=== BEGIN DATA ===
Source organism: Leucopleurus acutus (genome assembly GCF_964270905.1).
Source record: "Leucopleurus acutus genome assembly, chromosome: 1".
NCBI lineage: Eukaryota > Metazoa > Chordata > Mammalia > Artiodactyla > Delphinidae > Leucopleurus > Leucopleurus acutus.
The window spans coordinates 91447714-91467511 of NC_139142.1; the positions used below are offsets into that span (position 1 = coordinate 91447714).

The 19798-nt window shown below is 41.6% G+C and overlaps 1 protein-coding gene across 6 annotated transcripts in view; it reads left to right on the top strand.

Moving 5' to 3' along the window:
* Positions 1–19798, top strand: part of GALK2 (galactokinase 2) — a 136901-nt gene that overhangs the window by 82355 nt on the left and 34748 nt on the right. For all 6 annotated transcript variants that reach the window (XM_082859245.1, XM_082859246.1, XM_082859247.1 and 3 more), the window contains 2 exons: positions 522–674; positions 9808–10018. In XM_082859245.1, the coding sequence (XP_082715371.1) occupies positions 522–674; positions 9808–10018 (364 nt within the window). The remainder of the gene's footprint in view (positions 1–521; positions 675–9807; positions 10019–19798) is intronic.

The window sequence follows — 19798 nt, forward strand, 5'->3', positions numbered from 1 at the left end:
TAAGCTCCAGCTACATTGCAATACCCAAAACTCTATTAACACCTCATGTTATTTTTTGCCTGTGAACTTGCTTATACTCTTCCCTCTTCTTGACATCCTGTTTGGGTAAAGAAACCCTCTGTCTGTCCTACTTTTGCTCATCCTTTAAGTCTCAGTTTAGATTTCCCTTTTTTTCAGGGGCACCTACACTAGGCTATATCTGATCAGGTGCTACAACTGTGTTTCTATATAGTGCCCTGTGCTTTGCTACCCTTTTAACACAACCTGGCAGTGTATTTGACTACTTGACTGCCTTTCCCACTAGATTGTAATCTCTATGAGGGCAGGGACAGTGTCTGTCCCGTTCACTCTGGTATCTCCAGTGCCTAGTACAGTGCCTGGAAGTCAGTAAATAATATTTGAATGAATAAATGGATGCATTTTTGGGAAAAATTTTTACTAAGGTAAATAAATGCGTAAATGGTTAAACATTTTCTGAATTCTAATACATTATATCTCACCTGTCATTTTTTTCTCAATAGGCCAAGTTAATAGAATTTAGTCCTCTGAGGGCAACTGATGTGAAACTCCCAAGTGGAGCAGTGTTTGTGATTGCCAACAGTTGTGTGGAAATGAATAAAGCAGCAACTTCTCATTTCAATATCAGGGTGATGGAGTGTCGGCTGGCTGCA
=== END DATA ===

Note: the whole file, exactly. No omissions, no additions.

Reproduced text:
Source organism: Leucopleurus acutus (genome assembly GCF_964270905.1).
Source record: "Leucopleurus acutus genome assembly, chromosome: 1".
NCBI lineage: Eukaryota > Metazoa > Chordata > Mammalia > Artiodactyla > Delphinidae > Leucopleurus > Leucopleurus acutus.
The window spans coordinates 91447714-91467511 of NC_139142.1; the positions used below are offsets into that span (position 1 = coordinate 91447714).

The 19798-nt window shown below is 41.6% G+C and overlaps 1 protein-coding gene across 6 annotated transcripts in view; it reads left to right on the top strand.

Moving 5' to 3' along the window:
* Positions 1–19798, top strand: part of GALK2 (galactokinase 2) — a 136901-nt gene that overhangs the window by 82355 nt on the left and 34748 nt on the right. For all 6 annotated transcript variants that reach the window (XM_082859245.1, XM_082859246.1, XM_082859247.1 and 3 more), the window contains 2 exons: positions 522–674; positions 9808–10018. In XM_082859245.1, the coding sequence (XP_082715371.1) occupies positions 522–674; positions 9808–10018 (364 nt within the window). The remainder of the gene's footprint in view (positions 1–521; positions 675–9807; positions 10019–19798) is intronic.

The window sequence follows — 19798 nt, forward strand, 5'->3', positions numbered from 1 at the left end:
TAAGCTCCAGCTACATTGCAATACCCAAAACTCTATTAACACCTCATGTTATTTTTTGCCTGTGAACTTGCTTATACTCTTCCCTCTTCTTGACATCCTGTTTGGGTAAAGAAACCCTCTGTCTGTCCTACTTTTGCTCATCCTTTAAGTCTCAGTTTAGATTTCCCTTTTTTTCAGGGGCACCTACACTAGGCTATATCTGATCAGGTGCTACAACTGTGTTTCTATATAGTGCCCTGTGCTTTGCTACCCTTTTAACACAACCTGGCAGTGTATTTGACTACTTGACTGCCTTTCCCACTAGATTGTAATCTCTATGAGGGCAGGGACAGTGTCTGTCCCGTTCACTCTGGTATCTCCAGTGCCTAGTACAGTGCCTGGAAGTCAGTAAATAATATTTGAATGAATAAATGGATGCATTTTTGGGAAAAATTTTTACTAAGGTAAATAAATGCGTAAATGGTTAAACATTTTCTGAATTCTAATACATTATATCTCACCTGTCATTTTTTTCTCAATAGGCCAAGTTAATAGAATTTAGTCCTCTGAGGGCAACTGATGTGAAACTCCCAAGTGGAGCAGTGTTTGTGATTGCCAACAGTTGTGTGGAAATGAATAAAGCAGCAACTTCTCATTTCAATATCAGGGTGATGGAGTGTCGGCTGGCTGCA